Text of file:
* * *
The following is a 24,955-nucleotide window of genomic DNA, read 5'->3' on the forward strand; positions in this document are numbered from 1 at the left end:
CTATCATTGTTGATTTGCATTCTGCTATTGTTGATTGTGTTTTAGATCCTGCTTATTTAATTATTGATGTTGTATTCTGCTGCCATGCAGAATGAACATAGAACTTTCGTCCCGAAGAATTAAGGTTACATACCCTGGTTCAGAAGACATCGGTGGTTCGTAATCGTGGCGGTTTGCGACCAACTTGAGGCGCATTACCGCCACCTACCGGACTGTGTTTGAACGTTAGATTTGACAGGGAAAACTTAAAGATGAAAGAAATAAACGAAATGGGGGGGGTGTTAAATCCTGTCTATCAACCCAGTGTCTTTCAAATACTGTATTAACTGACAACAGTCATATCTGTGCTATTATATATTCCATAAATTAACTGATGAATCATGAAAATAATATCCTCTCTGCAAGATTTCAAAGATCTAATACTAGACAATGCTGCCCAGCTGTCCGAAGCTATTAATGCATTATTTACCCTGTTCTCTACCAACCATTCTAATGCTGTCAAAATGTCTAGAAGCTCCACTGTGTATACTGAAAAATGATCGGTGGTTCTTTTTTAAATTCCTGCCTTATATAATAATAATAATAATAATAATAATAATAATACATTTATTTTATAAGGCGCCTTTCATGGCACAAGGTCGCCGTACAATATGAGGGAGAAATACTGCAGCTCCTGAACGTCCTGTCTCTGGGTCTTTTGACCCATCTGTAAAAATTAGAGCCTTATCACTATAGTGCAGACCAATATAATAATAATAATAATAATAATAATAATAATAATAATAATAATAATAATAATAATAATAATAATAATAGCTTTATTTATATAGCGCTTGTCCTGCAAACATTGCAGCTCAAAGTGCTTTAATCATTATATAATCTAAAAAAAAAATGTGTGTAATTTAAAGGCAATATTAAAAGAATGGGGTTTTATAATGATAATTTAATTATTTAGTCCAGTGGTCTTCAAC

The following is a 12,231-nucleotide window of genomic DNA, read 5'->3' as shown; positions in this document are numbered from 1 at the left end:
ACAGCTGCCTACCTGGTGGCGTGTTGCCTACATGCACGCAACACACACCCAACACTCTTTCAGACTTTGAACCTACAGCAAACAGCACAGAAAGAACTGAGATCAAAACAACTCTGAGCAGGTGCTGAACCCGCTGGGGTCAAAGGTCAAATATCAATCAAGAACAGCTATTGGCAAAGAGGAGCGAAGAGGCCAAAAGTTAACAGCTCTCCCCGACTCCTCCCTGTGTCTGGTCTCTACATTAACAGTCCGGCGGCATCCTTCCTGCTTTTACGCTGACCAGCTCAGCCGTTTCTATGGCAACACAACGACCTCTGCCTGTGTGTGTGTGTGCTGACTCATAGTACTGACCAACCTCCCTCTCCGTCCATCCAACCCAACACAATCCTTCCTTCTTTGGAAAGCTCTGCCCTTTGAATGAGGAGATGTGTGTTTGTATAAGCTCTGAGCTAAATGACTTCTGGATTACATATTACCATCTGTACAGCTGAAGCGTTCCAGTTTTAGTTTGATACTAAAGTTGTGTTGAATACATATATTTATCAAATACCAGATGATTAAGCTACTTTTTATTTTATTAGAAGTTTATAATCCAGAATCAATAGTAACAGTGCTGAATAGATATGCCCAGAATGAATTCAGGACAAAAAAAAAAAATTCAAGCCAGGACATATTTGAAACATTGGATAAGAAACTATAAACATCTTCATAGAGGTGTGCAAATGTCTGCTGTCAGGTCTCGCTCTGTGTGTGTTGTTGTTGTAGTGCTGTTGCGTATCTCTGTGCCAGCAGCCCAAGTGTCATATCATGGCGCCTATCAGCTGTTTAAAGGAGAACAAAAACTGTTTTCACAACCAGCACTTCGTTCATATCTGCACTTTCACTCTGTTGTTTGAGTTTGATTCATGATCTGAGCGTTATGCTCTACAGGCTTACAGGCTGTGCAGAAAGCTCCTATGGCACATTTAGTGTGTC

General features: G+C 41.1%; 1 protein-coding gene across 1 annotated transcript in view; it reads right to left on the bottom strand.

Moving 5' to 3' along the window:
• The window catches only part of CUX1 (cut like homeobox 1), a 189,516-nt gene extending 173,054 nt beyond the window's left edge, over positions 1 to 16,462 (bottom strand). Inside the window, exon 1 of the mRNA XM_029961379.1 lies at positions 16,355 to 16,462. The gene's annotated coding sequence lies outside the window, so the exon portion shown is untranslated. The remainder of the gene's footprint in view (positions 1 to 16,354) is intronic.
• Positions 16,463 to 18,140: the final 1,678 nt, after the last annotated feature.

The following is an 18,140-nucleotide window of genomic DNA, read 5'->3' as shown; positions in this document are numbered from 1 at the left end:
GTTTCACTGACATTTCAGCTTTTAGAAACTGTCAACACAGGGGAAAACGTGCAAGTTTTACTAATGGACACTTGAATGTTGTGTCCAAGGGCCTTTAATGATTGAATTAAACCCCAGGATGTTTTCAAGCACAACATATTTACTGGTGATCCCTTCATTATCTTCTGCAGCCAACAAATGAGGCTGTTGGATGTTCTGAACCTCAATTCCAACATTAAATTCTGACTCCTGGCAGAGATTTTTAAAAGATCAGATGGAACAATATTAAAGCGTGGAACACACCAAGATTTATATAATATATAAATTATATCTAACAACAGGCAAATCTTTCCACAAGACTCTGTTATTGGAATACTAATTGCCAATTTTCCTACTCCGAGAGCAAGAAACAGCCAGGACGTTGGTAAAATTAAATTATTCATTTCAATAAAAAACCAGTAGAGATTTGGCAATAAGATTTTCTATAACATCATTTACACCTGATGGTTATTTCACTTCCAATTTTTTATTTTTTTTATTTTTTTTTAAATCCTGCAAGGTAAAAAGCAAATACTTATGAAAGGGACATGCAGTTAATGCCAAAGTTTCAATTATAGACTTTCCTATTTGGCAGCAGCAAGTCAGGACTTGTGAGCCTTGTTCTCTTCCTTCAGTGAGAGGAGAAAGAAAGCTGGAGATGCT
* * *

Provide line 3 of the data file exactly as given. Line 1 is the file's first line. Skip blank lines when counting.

The following is a 12,231-nucleotide window of genomic DNA, read 5'->3' as shown; positions in this document are numbered from 1 at the left end: